Category Archives: Medical

Airlifted To Payment

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In the last few days, another accident near Springdale started the same conversation about needing a Level 1 Trauma center here in Walmetro. (It’s a reasonable nickname for this area, don’t you agree?) I enjoyed reading the teeth-gnashing commentary on social media news sites. I’m pretty sure that about half the locals misspelled the word “trauma.” I’m not a big freak about spelling like some of my other weirdo friends, but it is worth noting that someone needs to tell everyone that the ED isn’t for erectile dysfunction. (Unless you have taken 16 tablets of Viagra mistakenly. Or on purpose, too, I guess.)

I don’t want to be airlifted anywhere. If I am airlifted against my will, the paramedics should use me as a human bomb. I’ll allow you to drop me onto any local Walmart, where low, low prices won’t be stymied by a falling corpse. (May commerce live forever.) Just leave the door open as you fly over and give me a directional push: no one will know. I’ll just drop in. If the paramedics can drop me through one of the roof skylights, they should get extra points for effort.

A couple of times when I was young, I survived, even on the occasion I might have been technically dead for a bit. During that episode of “Frighten Grandma,” I lived in the middle of nowhere in Monroe County and the only reason I’m here is that some milk or ice cream truck miraculously went by.

The other time, I lived here in Northwest Arkansas, back when no roads came here on purpose and the word ER meant that everyone hoped someone was on duty (and sober) if he or she accidentally shot their own face off. I came out of that one with 160+ stitches. I’m not even sure anyone in NWA knew what a helicopter was back in those days unless they were James Bond fans or Vietnam draftees.

Historical fact: until the 1970s there were literally no roads to get to Springdale. They didn’t want us getting in or out. True story. *True-ish. Okay, it’s totally false, but we’re living in a post-truth period.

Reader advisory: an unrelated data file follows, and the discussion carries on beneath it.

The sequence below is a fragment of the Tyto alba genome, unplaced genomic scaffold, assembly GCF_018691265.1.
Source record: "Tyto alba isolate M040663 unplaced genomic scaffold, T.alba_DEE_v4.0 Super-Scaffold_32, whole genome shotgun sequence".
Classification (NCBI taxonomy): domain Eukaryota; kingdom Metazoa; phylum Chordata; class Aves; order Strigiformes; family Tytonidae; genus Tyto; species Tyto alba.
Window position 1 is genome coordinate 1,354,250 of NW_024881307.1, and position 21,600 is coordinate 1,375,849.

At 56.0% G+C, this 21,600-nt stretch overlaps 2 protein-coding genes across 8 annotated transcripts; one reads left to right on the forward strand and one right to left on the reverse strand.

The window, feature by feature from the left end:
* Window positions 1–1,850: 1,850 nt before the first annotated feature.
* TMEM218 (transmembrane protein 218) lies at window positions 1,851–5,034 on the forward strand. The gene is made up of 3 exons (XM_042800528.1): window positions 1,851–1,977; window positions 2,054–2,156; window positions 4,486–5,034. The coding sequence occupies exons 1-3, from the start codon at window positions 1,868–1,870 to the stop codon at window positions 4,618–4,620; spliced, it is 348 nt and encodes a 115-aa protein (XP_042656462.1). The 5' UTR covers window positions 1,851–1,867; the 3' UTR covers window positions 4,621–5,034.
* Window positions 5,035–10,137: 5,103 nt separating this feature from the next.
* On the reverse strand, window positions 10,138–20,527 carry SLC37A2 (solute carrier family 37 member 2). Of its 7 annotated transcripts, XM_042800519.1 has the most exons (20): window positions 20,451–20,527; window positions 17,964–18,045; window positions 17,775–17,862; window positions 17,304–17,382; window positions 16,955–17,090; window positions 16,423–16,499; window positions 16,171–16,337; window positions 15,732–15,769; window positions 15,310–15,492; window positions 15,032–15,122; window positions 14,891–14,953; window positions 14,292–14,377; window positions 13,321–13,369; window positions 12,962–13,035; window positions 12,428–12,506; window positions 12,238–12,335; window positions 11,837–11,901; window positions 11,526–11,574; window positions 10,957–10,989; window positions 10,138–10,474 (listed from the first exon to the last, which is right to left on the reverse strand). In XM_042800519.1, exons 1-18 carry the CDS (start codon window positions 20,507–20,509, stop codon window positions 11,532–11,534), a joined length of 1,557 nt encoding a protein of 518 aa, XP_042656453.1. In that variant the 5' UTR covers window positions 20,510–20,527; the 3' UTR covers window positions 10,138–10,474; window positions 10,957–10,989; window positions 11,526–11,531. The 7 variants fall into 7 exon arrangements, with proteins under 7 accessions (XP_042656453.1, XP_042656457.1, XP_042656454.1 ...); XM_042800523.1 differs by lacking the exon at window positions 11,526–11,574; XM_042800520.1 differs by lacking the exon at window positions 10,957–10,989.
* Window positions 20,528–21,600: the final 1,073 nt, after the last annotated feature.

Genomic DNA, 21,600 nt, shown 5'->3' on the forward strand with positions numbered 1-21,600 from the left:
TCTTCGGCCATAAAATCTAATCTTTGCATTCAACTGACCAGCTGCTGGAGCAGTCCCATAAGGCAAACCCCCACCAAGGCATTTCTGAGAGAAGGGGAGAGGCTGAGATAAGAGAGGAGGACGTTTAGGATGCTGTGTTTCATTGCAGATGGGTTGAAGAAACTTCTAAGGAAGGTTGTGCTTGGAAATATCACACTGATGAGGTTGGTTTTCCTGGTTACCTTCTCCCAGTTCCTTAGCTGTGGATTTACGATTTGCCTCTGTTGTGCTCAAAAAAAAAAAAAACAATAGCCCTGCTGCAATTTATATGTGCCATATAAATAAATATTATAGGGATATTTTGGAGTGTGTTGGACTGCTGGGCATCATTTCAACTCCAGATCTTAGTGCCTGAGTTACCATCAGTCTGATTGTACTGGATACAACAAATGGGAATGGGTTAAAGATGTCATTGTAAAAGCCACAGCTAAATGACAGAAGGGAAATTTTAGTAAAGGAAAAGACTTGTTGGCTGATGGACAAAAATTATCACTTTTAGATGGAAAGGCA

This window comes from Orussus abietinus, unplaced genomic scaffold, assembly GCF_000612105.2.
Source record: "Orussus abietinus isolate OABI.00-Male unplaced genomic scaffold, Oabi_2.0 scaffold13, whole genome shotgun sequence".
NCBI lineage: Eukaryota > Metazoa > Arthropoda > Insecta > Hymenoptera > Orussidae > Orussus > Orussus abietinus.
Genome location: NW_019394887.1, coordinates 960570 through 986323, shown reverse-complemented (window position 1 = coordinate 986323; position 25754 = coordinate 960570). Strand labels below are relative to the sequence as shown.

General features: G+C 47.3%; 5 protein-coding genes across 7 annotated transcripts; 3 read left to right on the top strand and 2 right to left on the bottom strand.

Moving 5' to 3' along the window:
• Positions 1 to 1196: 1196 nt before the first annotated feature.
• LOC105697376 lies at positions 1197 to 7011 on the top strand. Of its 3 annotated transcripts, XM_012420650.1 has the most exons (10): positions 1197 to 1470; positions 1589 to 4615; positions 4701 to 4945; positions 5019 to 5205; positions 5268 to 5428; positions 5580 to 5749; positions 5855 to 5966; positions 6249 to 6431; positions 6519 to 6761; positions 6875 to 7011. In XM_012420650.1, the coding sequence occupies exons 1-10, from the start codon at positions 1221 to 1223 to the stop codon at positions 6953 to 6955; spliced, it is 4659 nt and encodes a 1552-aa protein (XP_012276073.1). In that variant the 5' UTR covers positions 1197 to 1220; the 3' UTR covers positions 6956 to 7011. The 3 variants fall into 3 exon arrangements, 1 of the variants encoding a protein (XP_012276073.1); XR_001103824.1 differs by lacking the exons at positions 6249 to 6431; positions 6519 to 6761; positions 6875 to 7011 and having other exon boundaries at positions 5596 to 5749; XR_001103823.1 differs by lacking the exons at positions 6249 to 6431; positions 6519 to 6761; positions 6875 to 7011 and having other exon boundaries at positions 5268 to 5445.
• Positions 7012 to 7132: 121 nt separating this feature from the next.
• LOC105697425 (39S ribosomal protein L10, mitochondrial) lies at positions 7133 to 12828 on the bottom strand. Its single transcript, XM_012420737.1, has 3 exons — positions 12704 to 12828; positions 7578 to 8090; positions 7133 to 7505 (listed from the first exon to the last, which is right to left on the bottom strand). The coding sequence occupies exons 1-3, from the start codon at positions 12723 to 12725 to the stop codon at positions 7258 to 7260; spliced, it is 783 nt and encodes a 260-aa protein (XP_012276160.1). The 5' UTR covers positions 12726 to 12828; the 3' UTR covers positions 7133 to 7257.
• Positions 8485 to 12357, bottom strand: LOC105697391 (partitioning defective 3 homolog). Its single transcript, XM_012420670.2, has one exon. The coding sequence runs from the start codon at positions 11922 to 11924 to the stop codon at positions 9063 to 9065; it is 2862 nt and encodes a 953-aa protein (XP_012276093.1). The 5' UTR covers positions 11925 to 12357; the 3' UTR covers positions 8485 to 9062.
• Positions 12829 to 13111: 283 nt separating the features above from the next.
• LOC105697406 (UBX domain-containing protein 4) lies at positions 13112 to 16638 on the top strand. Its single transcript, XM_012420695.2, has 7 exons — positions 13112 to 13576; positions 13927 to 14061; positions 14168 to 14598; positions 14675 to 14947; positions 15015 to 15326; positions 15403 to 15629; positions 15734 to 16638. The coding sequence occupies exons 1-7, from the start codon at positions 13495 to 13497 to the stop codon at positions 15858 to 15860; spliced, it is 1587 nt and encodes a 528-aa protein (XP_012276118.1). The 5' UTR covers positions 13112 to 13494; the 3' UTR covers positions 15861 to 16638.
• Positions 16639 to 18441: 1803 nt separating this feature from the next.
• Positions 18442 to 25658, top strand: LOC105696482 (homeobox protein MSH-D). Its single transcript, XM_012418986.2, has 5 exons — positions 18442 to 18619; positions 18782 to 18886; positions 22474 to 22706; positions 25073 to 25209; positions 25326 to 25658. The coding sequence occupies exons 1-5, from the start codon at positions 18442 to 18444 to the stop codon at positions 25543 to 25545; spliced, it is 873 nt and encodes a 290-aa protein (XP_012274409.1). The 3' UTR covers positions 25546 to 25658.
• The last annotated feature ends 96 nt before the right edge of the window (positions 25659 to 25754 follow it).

Since then, the medical community here has developed to such an extent that it’s difficult to imagine the necessity of being airlifted anywhere. Whether we have a Level 1 Trauma center is immaterial to me. As long as the billing department is operational, I’m sure I’ll get all the required attention I need.

Another fact: if you experience trauma, they always cut your pants off first. It’s not to give you better medical care, as you probably learned on episode 12,367 of Grey’s Anatomy; rather, it’s so that they get to your wallet first.

Let’s be honest about this anyway: it’s likely that if the medical crew discovers it’s me needing assistance, they’re likely to play a round of golf before getting around to transport me. Ever since the infamous incident wherein I recreated the Alien stomach-burst, the paramedics put me on ‘the list.’ (I think they aren’t sci-fi fans.)

I’ll take my chances, especially now that I’ve lived over half a century.

If I am to die, I’ll take a slight risk with the local medical talent here. I don’t want to be in some miserable hospital away from home, imposing a burden on the few people crazy enough to be interested in my early demise. (Not hasten it, I might add, even if they seem to be in a betting mood.) Having spent a lot of time in hospitals, it is important that you understand that they are misery factories for family and friends. The burden and expense of being away from home is completely objectionable to me.

Before you ask, yes, that means I’m willing to roll the dice with my life a little bit if it means that the locals get a stab, so to speak, at me first. Driving through Johnson is a risk and I’ve mostly survived that.

Keep this in mind if something unexpected happens to me. Keep the helicopter for someone else. Feel free to drive me 140 mph down the interstate if you wish, jumping hell and high holler. Everyone needs a little practice driving the ambulance, so let the new guy Jimmy give it a try if you pick me up. An escort by Roscoe P. Coltrane might be nice, too.